Being a Guardian is often a thankless job. The role requires taking on many duties that are not glamorous. Sometimes it is actually difficult to find a family member willing to serve, especially in situations in which the person in need of protection is mentally ill, combative, or lacks assets. This thankless job requires a deep understanding of the responsibilities of a Guardian.

A Guardian is a person appointed by a probate court and given the power and responsibility to make certain decisions about the care of the protected person.  These decisions might include treatment decisions or where the protected person should live.  The guardian’s powers are limited to decisions regarding the care and custody of the protected person. A guardian may be needed when a person is unable to manage their personal affairs because of mental illness, dementia, age, infirmity, physical illness, disability, or chronic use of alcohol or intoxicants.

A Guardian is needed for a minor when the parent(s) have permitted a minor to reside with another person a guardian may be appointed.  When a minor is unmarried and parental rights have been terminated or suspended for some reason a guardian may be appointed.

The statutory powers of a Guardian are pretty broad. A Guardian is responsible for the protected person’s care, custody, and control.  The Guardian has a duty to achieve the best possible state of well being for the protected person.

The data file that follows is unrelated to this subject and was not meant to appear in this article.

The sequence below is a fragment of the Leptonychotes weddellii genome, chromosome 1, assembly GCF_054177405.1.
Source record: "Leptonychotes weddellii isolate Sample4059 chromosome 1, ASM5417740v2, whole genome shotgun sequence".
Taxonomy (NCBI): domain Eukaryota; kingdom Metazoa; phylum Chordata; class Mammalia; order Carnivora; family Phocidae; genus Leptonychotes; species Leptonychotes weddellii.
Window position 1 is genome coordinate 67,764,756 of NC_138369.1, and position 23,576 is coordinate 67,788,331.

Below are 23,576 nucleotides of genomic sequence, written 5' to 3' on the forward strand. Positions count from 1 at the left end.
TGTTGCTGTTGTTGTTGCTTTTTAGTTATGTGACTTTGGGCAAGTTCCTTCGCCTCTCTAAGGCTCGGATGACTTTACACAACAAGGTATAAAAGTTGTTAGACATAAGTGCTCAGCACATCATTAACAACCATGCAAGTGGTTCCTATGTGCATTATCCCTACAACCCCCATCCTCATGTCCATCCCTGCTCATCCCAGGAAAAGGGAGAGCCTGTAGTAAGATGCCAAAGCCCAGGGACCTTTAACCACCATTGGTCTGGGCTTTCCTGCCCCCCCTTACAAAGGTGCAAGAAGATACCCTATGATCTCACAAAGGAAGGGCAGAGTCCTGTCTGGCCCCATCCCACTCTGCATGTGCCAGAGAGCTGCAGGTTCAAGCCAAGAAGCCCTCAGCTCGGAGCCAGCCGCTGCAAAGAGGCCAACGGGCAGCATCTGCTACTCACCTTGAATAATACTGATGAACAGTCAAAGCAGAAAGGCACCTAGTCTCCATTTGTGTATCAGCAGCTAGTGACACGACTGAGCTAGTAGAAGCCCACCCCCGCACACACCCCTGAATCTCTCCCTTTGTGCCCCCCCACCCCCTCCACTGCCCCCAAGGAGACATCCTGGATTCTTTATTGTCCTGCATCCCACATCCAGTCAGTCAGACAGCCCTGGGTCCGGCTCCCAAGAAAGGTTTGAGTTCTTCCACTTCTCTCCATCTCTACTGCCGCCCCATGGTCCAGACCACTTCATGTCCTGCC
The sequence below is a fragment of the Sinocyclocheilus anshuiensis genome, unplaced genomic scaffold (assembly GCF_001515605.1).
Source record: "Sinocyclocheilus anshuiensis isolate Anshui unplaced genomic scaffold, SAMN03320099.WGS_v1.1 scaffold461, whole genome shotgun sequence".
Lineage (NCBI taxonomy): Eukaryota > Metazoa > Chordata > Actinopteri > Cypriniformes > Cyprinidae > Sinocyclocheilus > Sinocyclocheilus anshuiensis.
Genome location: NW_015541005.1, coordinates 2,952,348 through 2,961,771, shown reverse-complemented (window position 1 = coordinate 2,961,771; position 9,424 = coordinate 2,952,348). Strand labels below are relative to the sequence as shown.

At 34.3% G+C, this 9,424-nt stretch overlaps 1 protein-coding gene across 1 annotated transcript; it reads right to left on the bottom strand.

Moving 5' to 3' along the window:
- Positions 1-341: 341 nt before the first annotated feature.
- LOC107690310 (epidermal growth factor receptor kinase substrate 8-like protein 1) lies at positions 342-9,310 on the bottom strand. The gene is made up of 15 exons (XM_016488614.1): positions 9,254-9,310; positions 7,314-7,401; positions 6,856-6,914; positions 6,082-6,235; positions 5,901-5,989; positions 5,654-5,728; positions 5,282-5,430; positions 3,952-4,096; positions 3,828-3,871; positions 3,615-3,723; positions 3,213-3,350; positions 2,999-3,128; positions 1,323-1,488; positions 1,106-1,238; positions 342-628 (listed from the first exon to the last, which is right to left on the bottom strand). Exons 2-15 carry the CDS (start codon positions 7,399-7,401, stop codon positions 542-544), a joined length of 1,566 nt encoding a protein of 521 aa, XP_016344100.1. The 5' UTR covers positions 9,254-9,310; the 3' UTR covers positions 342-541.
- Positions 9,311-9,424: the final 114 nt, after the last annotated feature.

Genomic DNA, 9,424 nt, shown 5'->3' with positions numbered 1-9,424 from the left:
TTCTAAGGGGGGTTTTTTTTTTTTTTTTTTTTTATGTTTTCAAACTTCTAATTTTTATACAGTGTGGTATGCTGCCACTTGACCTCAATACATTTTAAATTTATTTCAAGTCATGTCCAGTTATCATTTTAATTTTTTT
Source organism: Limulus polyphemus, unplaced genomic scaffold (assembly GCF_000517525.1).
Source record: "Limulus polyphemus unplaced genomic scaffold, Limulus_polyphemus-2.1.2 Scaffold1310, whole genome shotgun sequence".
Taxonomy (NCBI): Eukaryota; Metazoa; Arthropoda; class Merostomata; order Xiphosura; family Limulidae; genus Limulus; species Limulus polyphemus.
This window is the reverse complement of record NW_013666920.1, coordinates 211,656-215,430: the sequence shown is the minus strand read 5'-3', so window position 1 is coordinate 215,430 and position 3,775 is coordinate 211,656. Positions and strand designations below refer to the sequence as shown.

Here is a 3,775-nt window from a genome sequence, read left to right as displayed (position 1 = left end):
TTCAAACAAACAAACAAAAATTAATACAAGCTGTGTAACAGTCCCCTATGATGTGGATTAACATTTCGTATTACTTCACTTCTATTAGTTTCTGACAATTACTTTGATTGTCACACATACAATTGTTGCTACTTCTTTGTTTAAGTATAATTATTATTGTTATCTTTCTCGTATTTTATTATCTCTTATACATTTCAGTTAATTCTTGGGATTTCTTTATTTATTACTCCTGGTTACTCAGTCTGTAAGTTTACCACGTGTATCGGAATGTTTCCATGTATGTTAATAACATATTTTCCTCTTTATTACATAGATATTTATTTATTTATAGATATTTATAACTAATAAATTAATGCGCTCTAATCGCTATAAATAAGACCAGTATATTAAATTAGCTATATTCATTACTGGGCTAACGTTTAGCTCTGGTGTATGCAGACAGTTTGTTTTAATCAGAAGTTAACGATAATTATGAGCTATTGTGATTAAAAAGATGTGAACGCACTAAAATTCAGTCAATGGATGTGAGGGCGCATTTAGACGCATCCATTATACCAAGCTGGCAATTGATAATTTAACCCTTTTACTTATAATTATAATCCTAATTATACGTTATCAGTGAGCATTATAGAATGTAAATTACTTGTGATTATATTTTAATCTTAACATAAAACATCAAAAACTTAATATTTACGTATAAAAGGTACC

To ensure that the Guardian is fulfilling their responsibilities the probate court requires the Guardian to at least yearly report the status of the file. Each year, on the anniversary date of the original appointment of the Guardian, the probate court requires the completion and filing of a state court approved form called the Annual Report of Guardian. This report must be completed by the Guardian yearly or more often if directed by the court.

The Annual Report of Guardian is a pretty simple document to complete.  Most of the items on the pre-approved form are “check-boxes.”  The Annual Report of Guardian requests information regarding the person’s living arrangements, physical health, mental health, social activities, and a description of the number of visits made by the Guardian. The Annual Report of Guardian requires the Guardian to state whether the person has any unmet needs and whether the Guardianship should be continued or not continued for another year.

The Guardian must serve the completed Annual Report of Guardian on the ward and all interested persons as required by Michigan Court Rules. Then the Guardian must complete a Proof of Service and file it and the report with the court.

The Probate Pro can assist in Guardianship proceedings and with the requisite filing of the Annual Report of Guardian.